When Money Dies by Adam Fergusson
The Nightmare of Deficit Spending, Devaluation, and Hyperinflation in Weimar Germany

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Synopsis

When Money Dies is the classic history of what happens when a nation’s currency depreciates beyond recovery. In 1923, with its currency effectively worthless (the exchange rate in December of that year was one dollar to 4,200,000,000,000 marks), the German republic was all but reduced to a barter economy. Expensive cigars, artworks, and jewels were routinely exchanged for staples such as bread; a cinema ticket could be bought for a lump of coal; and a bottle of paraffin for a silk shirt. People watched helplessly as their life savings disappeared and their loved ones starved. Germany’s finances descended into chaos, with severe social unrest in its wake.

Money may no longer be physically printed and distributed in the voluminous quantities of 1923. However, “quantitative easing,” that modern euphemism for surreptitious deficit financing in an electronic era, can no less become an assault on monetary discipline. Whatever the reason for a country’s deficit—necessity or profligacy, unwillingness to tax or blindness to expenditure—it is beguiling to suppose that if the day of reckoning is postponed economic recovery will come in time to prevent higher unemployment or deeper recession. What if it does not? Germany in 1923 provides a vivid, compelling, sobering moral tale.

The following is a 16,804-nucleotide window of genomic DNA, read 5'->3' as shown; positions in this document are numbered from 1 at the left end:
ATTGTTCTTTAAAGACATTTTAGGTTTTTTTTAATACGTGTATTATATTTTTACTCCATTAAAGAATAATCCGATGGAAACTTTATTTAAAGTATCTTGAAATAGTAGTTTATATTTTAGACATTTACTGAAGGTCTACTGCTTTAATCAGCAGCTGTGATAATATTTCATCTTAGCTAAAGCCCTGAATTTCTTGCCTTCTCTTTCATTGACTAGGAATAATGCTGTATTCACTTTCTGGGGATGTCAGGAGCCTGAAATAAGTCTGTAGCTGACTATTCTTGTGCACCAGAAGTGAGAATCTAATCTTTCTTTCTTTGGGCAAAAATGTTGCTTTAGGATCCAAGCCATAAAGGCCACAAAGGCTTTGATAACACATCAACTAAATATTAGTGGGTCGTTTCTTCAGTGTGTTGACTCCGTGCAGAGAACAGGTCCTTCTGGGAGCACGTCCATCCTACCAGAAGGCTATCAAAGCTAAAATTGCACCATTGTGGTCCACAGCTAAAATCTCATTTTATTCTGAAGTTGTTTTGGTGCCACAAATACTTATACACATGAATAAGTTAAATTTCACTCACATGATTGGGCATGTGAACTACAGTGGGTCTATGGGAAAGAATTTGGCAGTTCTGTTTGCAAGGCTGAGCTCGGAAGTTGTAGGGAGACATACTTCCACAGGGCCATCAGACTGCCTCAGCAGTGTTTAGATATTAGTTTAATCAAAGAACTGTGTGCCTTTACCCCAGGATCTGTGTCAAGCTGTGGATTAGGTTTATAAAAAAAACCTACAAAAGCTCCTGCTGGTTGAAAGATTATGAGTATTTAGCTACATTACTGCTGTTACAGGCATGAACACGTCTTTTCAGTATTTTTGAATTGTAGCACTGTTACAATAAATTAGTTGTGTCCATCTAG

About Adam Fergusson

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Published October 12, 2010 by PublicAffairs. 288 pages
Genres: Business & Economics, History, Education & Reference, Travel, Professional & Technical. Non-fiction

Unrated Critic Reviews for When Money Dies

The Wall Street Journal

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Rent was payable in butter, a ticket to the movies with a lump of coal.

Dec 30 2010 | Read Full Review of When Money Dies: The Nightmar...

The Wall Street Journal

See more reviews from this publication

Rent was payable in butter, a ticket to the movies with a lump of coal.

Dec 30 2010 | Read Full Review of When Money Dies: The Nightmar...

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